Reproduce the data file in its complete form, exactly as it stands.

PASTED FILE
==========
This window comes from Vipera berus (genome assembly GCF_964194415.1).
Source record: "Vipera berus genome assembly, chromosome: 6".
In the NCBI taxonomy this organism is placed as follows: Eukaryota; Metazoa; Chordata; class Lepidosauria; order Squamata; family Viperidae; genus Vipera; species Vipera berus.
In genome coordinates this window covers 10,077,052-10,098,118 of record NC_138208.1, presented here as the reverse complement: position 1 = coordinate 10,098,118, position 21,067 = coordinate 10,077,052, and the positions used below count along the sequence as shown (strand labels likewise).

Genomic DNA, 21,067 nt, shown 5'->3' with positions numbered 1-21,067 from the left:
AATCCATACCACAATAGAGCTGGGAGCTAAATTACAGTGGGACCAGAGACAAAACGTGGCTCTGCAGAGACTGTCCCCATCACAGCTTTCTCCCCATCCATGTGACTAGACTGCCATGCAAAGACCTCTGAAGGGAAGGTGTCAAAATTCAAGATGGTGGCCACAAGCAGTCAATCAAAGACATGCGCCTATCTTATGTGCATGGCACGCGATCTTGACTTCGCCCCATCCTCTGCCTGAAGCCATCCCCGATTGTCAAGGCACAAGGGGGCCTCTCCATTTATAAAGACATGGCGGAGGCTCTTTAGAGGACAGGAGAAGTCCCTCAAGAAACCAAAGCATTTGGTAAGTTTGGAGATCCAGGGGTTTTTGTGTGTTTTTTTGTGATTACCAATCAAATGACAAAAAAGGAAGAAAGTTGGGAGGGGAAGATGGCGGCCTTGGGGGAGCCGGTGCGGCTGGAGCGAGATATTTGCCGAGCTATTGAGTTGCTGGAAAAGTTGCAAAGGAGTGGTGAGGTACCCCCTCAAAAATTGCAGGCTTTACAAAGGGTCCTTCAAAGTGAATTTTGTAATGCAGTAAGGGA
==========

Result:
This window comes from Vipera berus (genome assembly GCF_964194415.1).
Source record: "Vipera berus genome assembly, chromosome: 6".
In the NCBI taxonomy this organism is placed as follows: Eukaryota; Metazoa; Chordata; class Lepidosauria; order Squamata; family Viperidae; genus Vipera; species Vipera berus.
In genome coordinates this window covers 10,077,052-10,098,118 of record NC_138208.1, presented here as the reverse complement: position 1 = coordinate 10,098,118, position 21,067 = coordinate 10,077,052, and the positions used below count along the sequence as shown (strand labels likewise).

Genomic DNA, 21,067 nt, shown 5'->3' with positions numbered 1-21,067 from the left:
AATCCATACCACAATAGAGCTGGGAGCTAAATTACAGTGGGACCAGAGACAAAACGTGGCTCTGCAGAGACTGTCCCCATCACAGCTTTCTCCCCATCCATGTGACTAGACTGCCATGCAAAGACCTCTGAAGGGAAGGTGTCAAAATTCAAGATGGTGGCCACAAGCAGTCAATCAAAGACATGCGCCTATCTTATGTGCATGGCACGCGATCTTGACTTCGCCCCATCCTCTGCCTGAAGCCATCCCCGATTGTCAAGGCACAAGGGGGCCTCTCCATTTATAAAGACATGGCGGAGGCTCTTTAGAGGACAGGAGAAGTCCCTCAAGAAACCAAAGCATTTGGTAAGTTTGGAGATCCAGGGGTTTTTGTGTGTTTTTTTGTGATTACCAATCAAATGACAAAAAAGGAAGAAAGTTGGGAGGGGAAGATGGCGGCCTTGGGGGAGCCGGTGCGGCTGGAGCGAGATATTTGCCGAGCTATTGAGTTGCTGGAAAAGTTGCAAAGGAGTGGTGAGGTACCCCCTCAAAAATTGCAGGCTTTACAAAGGGTCCTTCAAAGTGAATTTTGTAATGCAGTAAGGGA